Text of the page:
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Fixing air pollution is like walking: easy until the ground starts moving

Clean up your act, Shanghai. Just add some more trees at the right places. Corinna A. Carlson

There is something of a sensory dissonance in modern cities. Glamorous as they are, the breath of contemporary cities stinks. A recent study published in the journal Environmental Research Letters found that two million premature deaths worldwide are associated with outdoor air pollution.

In June, the Mayor of London published a report showing that air pollution, even in rich countries, is not a thing of the past. Using a different arithmetic to Silva and co-workers, the The UK government’s Committee on the Medical Effects of Air Pollution estimated in 2010 that reducing the average concentration of these microscopic particles by one unit (out of an atmospheric load of roughly 20 units) would save approximately four million life-years for those born in 2008.

The simplest and most effective way to improve the situation with urban air quality is to reduce emissions from fossil fuel burning. Emission controls have been effectively implemented for large industrial complexes but there is still much to do, particularly in those places with economies reliant on power from coal.

The most problematic pollution is that from traffic, especially traffic congestion in narrow streets. Improvements to engine design have led to fewer emissions per vehicle, but improvements in UK urban air pollution, for example, have stalled for almost a decade. Apparently, as a society, we have managed to undo the good work of the automotive engineers by driving bigger cars, more often.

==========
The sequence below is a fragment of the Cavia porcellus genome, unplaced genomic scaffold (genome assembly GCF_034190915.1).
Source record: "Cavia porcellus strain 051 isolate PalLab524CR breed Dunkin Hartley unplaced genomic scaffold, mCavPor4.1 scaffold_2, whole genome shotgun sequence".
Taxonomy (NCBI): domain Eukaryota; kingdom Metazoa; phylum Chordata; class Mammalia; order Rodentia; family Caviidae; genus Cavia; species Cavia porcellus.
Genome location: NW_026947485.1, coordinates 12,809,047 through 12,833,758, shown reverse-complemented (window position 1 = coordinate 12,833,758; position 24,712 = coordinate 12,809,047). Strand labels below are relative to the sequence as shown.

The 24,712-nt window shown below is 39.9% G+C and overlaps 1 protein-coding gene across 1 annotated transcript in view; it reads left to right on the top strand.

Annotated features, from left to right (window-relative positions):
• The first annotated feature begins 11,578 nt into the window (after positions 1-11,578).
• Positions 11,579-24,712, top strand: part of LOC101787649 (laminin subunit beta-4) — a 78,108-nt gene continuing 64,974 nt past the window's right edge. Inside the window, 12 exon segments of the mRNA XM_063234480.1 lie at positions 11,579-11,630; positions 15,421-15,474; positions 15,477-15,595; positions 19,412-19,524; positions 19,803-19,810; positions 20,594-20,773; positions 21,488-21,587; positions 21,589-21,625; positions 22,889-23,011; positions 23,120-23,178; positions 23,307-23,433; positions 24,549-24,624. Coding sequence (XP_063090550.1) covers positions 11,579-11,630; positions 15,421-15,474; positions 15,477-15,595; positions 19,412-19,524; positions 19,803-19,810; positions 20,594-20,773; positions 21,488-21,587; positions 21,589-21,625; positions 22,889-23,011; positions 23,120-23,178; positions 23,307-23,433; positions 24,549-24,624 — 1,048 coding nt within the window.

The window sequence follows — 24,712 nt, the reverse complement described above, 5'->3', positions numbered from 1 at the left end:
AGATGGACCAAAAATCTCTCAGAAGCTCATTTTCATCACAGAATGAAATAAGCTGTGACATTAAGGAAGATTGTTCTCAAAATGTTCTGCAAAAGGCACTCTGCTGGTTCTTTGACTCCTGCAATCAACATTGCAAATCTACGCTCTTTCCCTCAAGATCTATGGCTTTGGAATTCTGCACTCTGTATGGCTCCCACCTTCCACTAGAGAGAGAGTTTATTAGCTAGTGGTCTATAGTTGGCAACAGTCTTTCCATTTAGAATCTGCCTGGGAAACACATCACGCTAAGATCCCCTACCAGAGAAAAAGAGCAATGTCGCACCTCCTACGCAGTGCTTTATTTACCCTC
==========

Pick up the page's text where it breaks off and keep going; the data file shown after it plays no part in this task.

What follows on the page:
Policymakers talk of the “linear roll-back” of pollution that should result from control of emissions. Collectively, we have been asked to follow that straight line, but nobody told us that the ground - the complicated social-economic-ecological system of cities - was moving under our feet.

One way to intervene to make city systems more sustainable is to use vegetation as “green infrastructure”. Vegetation in cities can provide many and varied benefits: decreased urban heat island effects, improve air quality, increase biodiversity, improve water quality, provide resilience to flooding and improve well-being.

Realising these benefits requires careful planning and proactive engineering: “the right tree in the right place”. Get it wrong and trees — street trees in particular — can even make things worse, by preventing air pollution from mixing away from the roadside, for instance. Get it right and cities could have better air quality and more biodiversity than the agricultural prairies surrounding them, leading to increased wellbeing, happiness and productivity. And best of all, much of this planning can be “bottom up”, with locals, rather than bureaucrats, deciding how they want their streets to be.

In all likelihood this planet will have to carry a few more billion people sometime this century. Cities are our best hope for accommodating so many people, but cities will fail ultimately if we don’t investigate how these super-systems work, if we don’t value the services provided to us by the non-human part of the living city, and if we don’t recognise the vulnerability of all human and non-human complex systems. Cities should not just exploit the potential that people and finite natural resources offer, but should enhance the experience of all those who live in them.

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